Watapachi doesn’t make an appearance until episode 9 of the anime, but it shows up with a bang! This Japanese dagashi resembles cotton candy, but with the shocking surprise of popping candy concealed inside. Even suffering from a mouth ulcer, dagashi-crazy Hotaru can’t resist eating a bag of Watapachi—and doesn’t regret it for a second.
6. Bo-Kinako Ataru
In episode 2, Hotaru describes Bo-Kinako Ataru as the lone wolf of the dagashi industry, and she has a point. Also called Kinako-Bo, this deceptively plain-looking candy, coated in roasted soybean flour and sold on a stick, is easy to overlook amidst the colorful packaging of other dagashi. But Hotaru neglects to mention the very best part of Kinako-Bo (aside from the taste): after eating it, if the tip of the stick is red, you get another one for free!
7. Fue Ramune
You’ve probably heard of Ramune, the Japanese lemonade drink served in an iconic blue bottle with a marble seal, but what about Fue Ramune? Also in episode 2, Hotaru shows off her whistling skills while snacking, blowing through the hole of a round candy she’s eating to produce a high-pitched sound. These candies are called Fue Ramune (whistle ramune), and they come in a variety of flavors including, of course, the lemonade flavor of Ramune!
8. Bin Ramune
In the fifth episode of Dagashi Kashi, we’re introduced to yet another version of Ramune: Bin Ramune. Bin Ramune is a wafer shaped like a small bottle and containing Ramune flavored powder that can be drunk through a straw. Just like the drink, Bin Ramune makes for a good summer snack, and—as Kokonotsu’s father demonstrates—is much easier to dispose of: after finishing the powder, just eat the bottle!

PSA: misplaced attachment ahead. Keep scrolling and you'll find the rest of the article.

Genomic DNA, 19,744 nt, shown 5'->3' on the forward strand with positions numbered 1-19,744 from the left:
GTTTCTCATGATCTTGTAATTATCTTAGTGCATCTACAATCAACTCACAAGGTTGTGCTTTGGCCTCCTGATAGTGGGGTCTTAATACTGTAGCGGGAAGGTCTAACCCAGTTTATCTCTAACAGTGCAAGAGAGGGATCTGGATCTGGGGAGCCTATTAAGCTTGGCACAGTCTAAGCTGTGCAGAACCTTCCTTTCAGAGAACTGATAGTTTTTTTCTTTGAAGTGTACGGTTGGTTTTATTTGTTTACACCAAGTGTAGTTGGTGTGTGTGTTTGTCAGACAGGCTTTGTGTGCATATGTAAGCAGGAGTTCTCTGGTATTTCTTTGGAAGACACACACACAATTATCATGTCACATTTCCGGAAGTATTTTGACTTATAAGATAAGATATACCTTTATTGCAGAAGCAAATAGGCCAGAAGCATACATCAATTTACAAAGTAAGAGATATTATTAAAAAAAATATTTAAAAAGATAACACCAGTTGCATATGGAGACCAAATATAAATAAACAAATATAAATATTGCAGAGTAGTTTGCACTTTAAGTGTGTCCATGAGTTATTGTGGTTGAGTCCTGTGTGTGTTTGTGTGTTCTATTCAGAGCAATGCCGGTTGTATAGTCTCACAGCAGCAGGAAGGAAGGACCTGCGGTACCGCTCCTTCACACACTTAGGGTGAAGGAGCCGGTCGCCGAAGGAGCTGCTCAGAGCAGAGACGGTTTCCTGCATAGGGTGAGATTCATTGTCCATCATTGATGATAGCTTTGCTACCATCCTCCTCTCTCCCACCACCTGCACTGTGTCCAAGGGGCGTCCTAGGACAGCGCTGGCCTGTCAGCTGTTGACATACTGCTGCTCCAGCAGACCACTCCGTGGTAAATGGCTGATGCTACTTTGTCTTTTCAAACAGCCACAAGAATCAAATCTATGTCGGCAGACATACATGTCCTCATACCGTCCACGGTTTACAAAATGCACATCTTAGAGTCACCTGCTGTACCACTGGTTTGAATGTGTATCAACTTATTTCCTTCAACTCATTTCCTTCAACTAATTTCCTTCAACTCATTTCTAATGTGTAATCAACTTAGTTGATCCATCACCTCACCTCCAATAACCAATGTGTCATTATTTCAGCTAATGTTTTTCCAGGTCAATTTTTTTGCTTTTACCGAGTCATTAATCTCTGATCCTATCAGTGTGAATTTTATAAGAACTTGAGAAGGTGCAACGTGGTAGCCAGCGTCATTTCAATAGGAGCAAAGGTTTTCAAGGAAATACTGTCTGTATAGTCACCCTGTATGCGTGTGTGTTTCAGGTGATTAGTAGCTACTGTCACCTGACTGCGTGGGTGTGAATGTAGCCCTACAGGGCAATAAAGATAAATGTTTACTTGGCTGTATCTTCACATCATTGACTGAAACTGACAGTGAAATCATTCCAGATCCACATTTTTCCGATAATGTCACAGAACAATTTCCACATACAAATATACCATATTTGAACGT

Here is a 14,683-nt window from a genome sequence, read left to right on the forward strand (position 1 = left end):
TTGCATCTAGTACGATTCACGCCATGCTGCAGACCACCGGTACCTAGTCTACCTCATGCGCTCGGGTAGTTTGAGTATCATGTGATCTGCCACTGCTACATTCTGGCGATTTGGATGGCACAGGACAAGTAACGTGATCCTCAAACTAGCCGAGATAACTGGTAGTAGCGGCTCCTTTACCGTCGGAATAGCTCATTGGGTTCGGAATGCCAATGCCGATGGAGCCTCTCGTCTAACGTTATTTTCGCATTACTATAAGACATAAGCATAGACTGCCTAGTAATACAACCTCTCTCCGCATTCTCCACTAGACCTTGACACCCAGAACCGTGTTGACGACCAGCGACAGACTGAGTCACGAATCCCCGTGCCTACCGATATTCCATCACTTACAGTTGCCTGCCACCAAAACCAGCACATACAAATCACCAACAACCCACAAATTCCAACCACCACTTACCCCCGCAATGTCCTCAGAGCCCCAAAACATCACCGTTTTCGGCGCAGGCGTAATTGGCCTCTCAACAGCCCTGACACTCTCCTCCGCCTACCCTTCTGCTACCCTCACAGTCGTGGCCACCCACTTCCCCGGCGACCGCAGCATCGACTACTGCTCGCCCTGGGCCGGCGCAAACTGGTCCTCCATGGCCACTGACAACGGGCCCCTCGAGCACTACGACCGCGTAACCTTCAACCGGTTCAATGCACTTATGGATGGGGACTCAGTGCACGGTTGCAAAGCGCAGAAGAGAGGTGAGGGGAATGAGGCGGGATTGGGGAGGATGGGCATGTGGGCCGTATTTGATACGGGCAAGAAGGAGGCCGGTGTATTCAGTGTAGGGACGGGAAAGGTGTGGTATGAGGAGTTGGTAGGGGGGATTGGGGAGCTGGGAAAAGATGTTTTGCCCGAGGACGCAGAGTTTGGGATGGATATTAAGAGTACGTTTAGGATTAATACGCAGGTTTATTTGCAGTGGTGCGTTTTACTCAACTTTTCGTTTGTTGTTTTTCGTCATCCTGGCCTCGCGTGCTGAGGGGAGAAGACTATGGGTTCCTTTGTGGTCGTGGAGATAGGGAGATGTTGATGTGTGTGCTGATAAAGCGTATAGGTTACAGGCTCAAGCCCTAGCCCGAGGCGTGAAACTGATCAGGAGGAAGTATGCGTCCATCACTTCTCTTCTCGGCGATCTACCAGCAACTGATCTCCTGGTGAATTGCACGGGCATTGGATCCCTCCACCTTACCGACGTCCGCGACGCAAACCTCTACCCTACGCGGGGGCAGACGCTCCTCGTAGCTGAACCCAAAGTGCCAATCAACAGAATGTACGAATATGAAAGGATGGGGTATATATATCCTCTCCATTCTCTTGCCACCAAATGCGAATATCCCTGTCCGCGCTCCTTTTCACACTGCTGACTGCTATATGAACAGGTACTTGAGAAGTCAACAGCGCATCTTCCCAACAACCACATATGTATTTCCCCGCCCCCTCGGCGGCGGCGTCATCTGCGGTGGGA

9. Potato Fry
Despite the name, Potato Fry are actually big crackers made of flour and shaped like potato chips. They come in a variety of flavors like spicy chicken, corn potage, and teriyaki burger. In a silly, suggestive scene of the first episode, Hotaru confesses her love by pointing at Kokonotsu—but it turns out she’s actually pointing at the bag of Potato Fry he’s holding, declaring her love for the mascot on the packet!
10. Suppai Grape
The full name of this dagashi is actually “Suppai budou ni goyoujin”—watch out for the sour grape! A real roulette wheel of a snack, Suppai Grape is a packet of three grape chewing gum balls where one has an incredibly sour center. In episode 5, Hotaru challenges Kokonotsu to a game with Suppai Grape: if he gets the sour one, he’ll agree to inherit the family business; if she does, she’ll do anything he asks her to. Needless to say, things don’t go according to plan!
With its fun, zany episodes centered on Japanese snack culture, the anime Dagashi Kashi is unmissable for any fan of Japanese food! Available on DVD Blu-ray, the series is a great way to whet your appetite for Japanese candy, showcasing the very best of Japanese dagashi over two twelve-episode seasons. Our only advice? Don’t watch it when you’re hungry—or if you do, be prepared for snacking!